Socialist leftwinger Benoit Hamon wins the nomination for the French presidential race for his party, a result which could improve former economy minister Emmanuel Macron's chances of reaching the top job. Scarlett Cvitanovich reports.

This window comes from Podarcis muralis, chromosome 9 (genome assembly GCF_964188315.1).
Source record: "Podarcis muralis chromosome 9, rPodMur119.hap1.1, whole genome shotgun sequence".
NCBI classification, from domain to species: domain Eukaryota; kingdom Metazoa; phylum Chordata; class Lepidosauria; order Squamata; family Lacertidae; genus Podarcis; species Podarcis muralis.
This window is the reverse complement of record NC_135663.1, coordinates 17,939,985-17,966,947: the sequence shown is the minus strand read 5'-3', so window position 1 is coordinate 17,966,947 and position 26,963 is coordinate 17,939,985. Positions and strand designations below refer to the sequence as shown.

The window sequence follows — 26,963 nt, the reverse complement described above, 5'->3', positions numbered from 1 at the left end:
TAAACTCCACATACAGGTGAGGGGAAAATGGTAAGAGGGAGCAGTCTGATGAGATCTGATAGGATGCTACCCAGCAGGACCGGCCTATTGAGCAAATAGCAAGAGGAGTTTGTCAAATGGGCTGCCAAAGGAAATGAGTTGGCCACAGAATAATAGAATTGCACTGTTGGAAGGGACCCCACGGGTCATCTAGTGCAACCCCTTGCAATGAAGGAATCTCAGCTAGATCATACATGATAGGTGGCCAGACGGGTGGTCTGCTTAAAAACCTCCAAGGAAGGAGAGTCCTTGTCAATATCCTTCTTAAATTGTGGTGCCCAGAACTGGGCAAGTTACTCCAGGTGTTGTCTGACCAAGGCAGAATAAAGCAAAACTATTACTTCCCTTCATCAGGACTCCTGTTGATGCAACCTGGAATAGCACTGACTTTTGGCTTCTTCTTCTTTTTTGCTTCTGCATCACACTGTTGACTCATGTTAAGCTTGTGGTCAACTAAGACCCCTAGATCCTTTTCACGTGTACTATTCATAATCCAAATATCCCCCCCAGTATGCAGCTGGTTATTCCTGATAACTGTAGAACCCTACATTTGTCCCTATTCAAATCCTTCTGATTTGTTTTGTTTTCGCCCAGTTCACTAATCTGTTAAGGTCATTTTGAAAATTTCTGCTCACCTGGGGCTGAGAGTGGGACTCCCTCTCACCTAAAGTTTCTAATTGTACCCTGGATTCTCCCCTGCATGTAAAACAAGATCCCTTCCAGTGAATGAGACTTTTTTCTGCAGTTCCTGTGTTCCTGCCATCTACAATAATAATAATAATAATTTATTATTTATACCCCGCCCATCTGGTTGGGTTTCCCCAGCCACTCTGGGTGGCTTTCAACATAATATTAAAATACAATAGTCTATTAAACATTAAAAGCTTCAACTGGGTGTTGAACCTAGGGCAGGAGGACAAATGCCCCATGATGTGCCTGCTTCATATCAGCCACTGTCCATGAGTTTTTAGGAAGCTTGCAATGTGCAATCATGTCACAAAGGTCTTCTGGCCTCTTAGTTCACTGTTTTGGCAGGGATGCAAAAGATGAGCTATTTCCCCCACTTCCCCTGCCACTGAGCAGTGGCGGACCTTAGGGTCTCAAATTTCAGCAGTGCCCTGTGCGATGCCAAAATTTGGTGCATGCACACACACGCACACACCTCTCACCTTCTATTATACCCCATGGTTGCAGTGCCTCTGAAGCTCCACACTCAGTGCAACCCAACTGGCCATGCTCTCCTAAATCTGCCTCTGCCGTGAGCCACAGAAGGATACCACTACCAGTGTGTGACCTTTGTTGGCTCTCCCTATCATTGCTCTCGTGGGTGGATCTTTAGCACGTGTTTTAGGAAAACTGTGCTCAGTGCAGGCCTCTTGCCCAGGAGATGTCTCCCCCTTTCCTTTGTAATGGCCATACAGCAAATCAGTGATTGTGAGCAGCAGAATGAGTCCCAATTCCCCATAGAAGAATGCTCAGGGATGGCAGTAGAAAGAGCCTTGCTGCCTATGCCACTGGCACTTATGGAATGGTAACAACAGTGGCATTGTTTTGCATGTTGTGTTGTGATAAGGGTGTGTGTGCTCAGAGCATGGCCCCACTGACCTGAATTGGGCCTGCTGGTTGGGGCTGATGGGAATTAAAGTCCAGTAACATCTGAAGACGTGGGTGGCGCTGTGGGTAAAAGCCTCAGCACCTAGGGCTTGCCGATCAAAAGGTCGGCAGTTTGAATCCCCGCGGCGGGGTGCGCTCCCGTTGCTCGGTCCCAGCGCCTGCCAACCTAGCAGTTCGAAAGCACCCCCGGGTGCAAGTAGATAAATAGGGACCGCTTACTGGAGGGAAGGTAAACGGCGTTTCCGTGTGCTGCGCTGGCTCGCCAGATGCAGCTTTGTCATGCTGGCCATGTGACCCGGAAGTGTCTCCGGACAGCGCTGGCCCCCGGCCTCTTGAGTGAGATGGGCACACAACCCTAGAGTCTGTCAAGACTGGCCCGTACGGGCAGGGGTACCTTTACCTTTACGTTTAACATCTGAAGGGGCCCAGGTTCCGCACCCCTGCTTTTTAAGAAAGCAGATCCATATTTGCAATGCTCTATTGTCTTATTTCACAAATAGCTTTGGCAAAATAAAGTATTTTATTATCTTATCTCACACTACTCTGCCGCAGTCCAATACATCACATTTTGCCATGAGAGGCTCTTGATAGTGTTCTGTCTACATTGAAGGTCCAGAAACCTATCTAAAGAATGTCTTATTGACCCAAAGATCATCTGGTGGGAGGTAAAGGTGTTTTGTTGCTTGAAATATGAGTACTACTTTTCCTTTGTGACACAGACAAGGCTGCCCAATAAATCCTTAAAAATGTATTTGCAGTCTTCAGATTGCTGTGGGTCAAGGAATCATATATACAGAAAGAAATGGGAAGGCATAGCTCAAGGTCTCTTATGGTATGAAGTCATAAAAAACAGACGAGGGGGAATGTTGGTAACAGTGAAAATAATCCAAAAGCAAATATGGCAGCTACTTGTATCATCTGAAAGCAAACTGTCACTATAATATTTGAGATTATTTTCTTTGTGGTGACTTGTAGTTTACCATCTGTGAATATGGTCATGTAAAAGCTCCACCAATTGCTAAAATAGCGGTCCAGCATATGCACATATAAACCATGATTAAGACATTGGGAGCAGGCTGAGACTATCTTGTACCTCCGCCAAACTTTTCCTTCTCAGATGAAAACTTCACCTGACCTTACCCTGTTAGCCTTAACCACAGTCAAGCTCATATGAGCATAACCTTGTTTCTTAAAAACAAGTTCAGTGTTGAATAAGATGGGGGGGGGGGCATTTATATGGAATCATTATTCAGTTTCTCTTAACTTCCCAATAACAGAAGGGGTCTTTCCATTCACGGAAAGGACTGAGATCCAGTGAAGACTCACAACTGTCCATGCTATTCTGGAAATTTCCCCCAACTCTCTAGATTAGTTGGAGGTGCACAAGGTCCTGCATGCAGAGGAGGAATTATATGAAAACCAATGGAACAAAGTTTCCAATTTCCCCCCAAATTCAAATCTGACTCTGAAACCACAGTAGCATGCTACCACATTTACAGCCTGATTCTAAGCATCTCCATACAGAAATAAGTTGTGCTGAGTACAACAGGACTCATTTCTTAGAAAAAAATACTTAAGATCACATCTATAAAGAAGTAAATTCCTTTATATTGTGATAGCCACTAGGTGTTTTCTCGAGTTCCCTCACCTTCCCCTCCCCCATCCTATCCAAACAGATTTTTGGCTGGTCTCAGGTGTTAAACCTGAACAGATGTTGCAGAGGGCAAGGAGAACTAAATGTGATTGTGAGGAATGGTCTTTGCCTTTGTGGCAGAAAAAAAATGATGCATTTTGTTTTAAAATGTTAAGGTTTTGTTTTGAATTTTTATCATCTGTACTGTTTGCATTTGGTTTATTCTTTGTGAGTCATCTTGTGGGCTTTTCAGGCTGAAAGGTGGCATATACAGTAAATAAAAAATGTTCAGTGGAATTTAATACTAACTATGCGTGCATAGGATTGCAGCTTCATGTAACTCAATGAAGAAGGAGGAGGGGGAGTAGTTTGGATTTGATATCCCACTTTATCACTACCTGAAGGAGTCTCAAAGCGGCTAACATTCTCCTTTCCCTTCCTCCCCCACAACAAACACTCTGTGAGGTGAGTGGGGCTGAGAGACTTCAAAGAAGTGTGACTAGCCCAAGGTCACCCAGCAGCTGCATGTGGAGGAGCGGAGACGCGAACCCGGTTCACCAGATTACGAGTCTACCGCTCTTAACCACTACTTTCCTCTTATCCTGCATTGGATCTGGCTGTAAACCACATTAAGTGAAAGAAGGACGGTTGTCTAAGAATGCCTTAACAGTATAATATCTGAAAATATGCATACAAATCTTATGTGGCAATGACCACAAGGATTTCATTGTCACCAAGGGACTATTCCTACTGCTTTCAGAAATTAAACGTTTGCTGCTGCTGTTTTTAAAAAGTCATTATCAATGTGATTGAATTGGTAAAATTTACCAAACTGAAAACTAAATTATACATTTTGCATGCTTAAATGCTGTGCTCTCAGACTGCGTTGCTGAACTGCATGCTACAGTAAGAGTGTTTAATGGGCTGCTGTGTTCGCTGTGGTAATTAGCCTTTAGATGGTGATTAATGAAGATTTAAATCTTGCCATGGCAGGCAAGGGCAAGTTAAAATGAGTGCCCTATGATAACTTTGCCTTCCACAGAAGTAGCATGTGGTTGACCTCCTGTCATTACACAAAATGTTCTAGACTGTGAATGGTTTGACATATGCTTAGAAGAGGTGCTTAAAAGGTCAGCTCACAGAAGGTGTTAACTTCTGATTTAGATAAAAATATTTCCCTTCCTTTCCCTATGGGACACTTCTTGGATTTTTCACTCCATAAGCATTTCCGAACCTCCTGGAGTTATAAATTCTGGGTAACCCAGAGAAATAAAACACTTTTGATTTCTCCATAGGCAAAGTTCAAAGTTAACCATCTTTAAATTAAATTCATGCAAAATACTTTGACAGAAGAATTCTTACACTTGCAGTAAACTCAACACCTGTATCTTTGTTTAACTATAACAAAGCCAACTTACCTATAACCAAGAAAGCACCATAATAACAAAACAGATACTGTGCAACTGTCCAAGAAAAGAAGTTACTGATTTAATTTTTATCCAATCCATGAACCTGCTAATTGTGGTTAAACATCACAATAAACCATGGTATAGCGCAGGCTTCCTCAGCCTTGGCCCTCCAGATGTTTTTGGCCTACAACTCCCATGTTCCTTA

A show of solidarity between the winner and loser of France's Socialist party. Voters on Sunday (January 29) selecting radical left-winger Benoit Hamon as their presidential candidate, beating the more moderate and experienced former prime minister Manuel Valls. A move unlikely to help them win the presidency. During the campaign Valls labelled Hamon "the sandman" - a seller of dreams which would condemn the Socialist Party to an opposition role for years to come. Hamon enticing voters with the promise of giving each and every one a regular wage. Whether they work or not, be they billionares or paupers. The cost estimated to be around 350-billion euros ($374.82 billion). An ambitious overhaul of taxes will be pursued to fund it. The universal income pledged alongside promises to legalise cannabis, abandon diesel fuel and cancel debts between European Union countries. Hamon's win expected to boost the campaign of popular independent centrist Emmanuel Macron. Macron gaining a big group of middle-ground voters to aim at, and a better chance of beating his close rivals on the right and far-right. The Socialists, weak and divided after the deeply unpopular presidency of Francois Hollande, are given next to no chance of getting beyond the first round of the election in April. That's not deterring Hamon though - telling supporters the left is picking itself up, turning towards the future and wanting to win. The battle lines now clearly drawn for spring's election.